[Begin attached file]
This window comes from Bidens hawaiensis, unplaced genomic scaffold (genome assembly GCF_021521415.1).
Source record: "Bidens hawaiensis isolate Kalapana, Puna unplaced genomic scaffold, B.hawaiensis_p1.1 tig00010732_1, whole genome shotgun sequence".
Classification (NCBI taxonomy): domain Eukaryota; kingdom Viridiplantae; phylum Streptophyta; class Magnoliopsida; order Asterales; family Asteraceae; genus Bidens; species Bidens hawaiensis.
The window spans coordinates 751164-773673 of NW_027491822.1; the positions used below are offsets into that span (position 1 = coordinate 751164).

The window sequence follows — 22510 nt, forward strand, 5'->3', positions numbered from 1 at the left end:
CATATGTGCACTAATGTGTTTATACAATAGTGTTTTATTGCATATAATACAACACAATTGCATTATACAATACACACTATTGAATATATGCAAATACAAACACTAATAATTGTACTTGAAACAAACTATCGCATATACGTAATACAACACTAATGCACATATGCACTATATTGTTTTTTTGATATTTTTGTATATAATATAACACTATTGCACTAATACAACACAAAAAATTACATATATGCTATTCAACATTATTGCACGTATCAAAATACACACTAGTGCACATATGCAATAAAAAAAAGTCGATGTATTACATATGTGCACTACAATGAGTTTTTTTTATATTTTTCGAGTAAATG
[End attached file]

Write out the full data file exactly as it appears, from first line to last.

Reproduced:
This window comes from Bidens hawaiensis, unplaced genomic scaffold (genome assembly GCF_021521415.1).
Source record: "Bidens hawaiensis isolate Kalapana, Puna unplaced genomic scaffold, B.hawaiensis_p1.1 tig00010732_1, whole genome shotgun sequence".
Classification (NCBI taxonomy): domain Eukaryota; kingdom Viridiplantae; phylum Streptophyta; class Magnoliopsida; order Asterales; family Asteraceae; genus Bidens; species Bidens hawaiensis.
The window spans coordinates 751164-773673 of NW_027491822.1; the positions used below are offsets into that span (position 1 = coordinate 751164).

The window sequence follows — 22510 nt, forward strand, 5'->3', positions numbered from 1 at the left end:
CATATGTGCACTAATGTGTTTATACAATAGTGTTTTATTGCATATAATACAACACAATTGCATTATACAATACACACTATTGAATATATGCAAATACAAACACTAATAATTGTACTTGAAACAAACTATCGCATATACGTAATACAACACTAATGCACATATGCACTATATTGTTTTTTTGATATTTTTGTATATAATATAACACTATTGCACTAATACAACACAAAAAATTACATATATGCTATTCAACATTATTGCACGTATCAAAATACACACTAGTGCACATATGCAATAAAAAAAAGTCGATGTATTACATATGTGCACTACAATGAGTTTTTTTTATATTTTTCGAGTAAATG